• Owners are expected to maintain control of their dogs so they don’t threaten wildlife, cultural landmarks, protected landscapes, or other park visitors
  • Extensive, ongoing barking is prohibited, as this can disrupt wildlife and the peaceful atmosphere we’re seeking at national parks
  • Leave no trace—always pick up your dog’s waste
  • Dogs are not allowed in ranger-led programs
  • Store all food (for pups and humans) in food lockers to avoid attracting predators
  • Dogs aren’t allowed in public buildings
  • Be mindful of the rules and remember they’re in a place to protect the wild spaces and animals we love—if you’re found out of compliance, you might receive a citation

Fast Fact: In the entire national park system, only the Golden Gate National Recreation Area in California allows canines to romp off-leash at the park’s dog-friendly beach near the Golden Gate Bridge.

A family and their dog in the early morning with mountains and fog as the backdrop

The Most Dog-Friendly National Parks

A close-up of a smiling brown dog outside in nature

Acadia National Park—Maine

Located in Maine near Bar Harbor, Acadia is one of the most dog-friendly parks in the National Park System. At 49,000 acres, it is one of the smallest national parks, but it’s treasured for its rugged, rocky coastline skirting the Atlantic Ocean, as well as its rounded mountains, lakes, and valleys sculpted by massive glaciers, some as much as two miles thick, that flowed over the region 20,000 years ago.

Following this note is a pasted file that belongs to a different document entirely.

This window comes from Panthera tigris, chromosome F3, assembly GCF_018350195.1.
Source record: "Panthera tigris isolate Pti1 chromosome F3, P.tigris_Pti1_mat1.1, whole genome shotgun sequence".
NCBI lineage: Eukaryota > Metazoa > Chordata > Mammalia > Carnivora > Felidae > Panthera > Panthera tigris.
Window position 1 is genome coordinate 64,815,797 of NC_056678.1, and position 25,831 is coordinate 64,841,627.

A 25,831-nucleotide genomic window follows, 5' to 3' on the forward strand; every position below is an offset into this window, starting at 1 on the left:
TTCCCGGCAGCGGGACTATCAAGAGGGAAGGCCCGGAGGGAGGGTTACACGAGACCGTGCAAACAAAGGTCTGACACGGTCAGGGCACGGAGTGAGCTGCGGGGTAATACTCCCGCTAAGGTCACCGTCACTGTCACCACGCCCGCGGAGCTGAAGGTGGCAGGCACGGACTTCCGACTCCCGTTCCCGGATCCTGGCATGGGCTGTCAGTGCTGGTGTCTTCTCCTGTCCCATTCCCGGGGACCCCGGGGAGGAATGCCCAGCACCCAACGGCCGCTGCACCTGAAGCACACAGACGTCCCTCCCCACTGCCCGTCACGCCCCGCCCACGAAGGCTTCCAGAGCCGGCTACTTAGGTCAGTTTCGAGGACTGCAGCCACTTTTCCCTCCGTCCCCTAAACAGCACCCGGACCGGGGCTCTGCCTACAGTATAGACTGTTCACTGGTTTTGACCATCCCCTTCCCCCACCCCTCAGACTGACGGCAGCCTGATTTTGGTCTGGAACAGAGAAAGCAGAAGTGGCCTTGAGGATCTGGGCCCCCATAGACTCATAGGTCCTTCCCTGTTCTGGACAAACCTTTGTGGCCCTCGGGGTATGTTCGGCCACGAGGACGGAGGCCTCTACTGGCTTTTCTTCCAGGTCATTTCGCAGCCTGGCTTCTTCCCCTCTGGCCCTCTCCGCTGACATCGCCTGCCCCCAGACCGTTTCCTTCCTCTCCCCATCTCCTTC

• Dogs on a leash have full access to 100 miles of hiking trails and 45 miles of carriage roads throughout the park
  • Dogs are allowed at the top of Acadia’s Cadillac Mountain, which is the highest point in the park at 1,530 feet and offers amazing views of Somes Sound off Bar Harbor
  • There are several “ladder” trails that people with dogs cannot access because they require vertical climbs up rungs set in the rock face
  • There are also multiple trails that are not recommended for dogs by the park service—they should be tackled only by experienced dogs and their owners who are very experienced hikers
  • Dogs and people are not allowed to swim in the many lakes of Acadia as most of them are public water supplies